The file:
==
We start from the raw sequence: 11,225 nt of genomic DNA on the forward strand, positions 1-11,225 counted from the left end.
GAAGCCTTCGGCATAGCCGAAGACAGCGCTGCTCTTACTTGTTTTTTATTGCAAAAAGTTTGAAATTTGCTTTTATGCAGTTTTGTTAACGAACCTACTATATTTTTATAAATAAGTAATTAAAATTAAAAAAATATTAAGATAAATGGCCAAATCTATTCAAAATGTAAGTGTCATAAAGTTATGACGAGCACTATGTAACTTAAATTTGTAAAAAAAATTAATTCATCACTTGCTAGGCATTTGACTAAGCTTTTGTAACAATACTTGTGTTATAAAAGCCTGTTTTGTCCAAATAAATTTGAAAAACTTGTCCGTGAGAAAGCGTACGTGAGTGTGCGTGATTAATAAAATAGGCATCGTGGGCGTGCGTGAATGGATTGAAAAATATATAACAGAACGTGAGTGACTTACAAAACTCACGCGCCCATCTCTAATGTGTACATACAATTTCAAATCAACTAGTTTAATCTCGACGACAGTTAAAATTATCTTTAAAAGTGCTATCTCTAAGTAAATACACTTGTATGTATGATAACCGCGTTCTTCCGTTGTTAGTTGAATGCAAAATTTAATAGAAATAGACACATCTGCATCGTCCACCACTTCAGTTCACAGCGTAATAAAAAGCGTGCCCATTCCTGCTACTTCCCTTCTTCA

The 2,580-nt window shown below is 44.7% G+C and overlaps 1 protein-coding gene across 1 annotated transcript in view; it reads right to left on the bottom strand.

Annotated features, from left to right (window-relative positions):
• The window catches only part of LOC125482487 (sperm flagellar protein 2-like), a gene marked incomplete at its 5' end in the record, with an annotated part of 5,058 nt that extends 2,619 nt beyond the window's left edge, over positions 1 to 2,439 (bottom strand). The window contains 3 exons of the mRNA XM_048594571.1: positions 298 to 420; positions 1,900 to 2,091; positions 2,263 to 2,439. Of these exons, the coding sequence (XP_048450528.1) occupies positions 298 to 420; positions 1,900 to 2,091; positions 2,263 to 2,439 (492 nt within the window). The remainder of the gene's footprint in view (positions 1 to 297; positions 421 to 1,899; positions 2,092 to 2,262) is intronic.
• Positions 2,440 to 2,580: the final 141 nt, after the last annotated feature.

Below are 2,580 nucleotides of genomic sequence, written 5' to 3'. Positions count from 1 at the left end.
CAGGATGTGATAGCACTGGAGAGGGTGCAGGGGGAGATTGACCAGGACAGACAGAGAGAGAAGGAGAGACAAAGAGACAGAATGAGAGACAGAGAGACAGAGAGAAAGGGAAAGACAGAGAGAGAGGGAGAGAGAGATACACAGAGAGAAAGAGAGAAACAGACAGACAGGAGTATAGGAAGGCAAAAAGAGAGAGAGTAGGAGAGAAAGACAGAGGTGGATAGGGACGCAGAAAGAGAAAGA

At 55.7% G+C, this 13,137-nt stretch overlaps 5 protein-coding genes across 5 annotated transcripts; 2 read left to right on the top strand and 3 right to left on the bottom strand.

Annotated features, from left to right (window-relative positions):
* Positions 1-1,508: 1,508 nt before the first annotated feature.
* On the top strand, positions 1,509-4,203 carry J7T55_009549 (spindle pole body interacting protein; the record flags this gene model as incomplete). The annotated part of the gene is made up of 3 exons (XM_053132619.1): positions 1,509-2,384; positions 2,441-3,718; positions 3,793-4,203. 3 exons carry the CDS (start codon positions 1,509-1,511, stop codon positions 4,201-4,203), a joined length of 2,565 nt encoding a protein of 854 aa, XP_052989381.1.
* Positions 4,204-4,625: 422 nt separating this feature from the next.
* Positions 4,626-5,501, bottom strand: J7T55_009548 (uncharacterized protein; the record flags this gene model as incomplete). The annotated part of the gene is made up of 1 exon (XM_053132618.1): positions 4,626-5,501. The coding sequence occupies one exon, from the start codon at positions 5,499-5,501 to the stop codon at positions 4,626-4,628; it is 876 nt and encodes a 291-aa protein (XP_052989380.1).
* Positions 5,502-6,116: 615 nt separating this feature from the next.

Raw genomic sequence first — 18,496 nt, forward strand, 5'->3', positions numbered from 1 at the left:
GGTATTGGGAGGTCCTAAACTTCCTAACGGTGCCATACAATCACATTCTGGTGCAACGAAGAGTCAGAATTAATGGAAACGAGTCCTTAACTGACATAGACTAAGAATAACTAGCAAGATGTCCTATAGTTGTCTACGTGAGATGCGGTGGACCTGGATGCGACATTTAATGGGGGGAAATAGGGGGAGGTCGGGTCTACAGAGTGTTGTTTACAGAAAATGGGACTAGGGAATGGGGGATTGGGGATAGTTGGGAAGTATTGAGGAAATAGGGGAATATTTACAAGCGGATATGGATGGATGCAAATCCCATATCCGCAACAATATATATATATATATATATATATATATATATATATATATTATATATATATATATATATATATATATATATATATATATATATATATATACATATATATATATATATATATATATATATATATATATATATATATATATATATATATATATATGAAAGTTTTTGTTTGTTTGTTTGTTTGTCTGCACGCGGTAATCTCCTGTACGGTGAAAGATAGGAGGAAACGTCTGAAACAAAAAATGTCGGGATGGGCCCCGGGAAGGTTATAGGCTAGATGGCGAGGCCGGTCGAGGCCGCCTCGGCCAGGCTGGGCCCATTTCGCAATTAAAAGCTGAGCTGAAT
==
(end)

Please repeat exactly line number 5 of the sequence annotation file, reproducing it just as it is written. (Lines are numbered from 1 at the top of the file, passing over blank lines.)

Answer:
• The window catches only part of LOC125482487 (sperm flagellar protein 2-like), a gene marked incomplete at its 5' end in the record, with an annotated part of 5,058 nt that extends 2,619 nt beyond the window's left edge, over positions 1 to 2,439 (bottom strand). The window contains 3 exons of the mRNA XM_048594571.1: positions 298 to 420; positions 1,900 to 2,091; positions 2,263 to 2,439. Of these exons, the coding sequence (XP_048450528.1) occupies positions 298 to 420; positions 1,900 to 2,091; positions 2,263 to 2,439 (492 nt within the window). The remainder of the gene's footprint in view (positions 1 to 297; positions 421 to 1,899; positions 2,092 to 2,262) is intronic.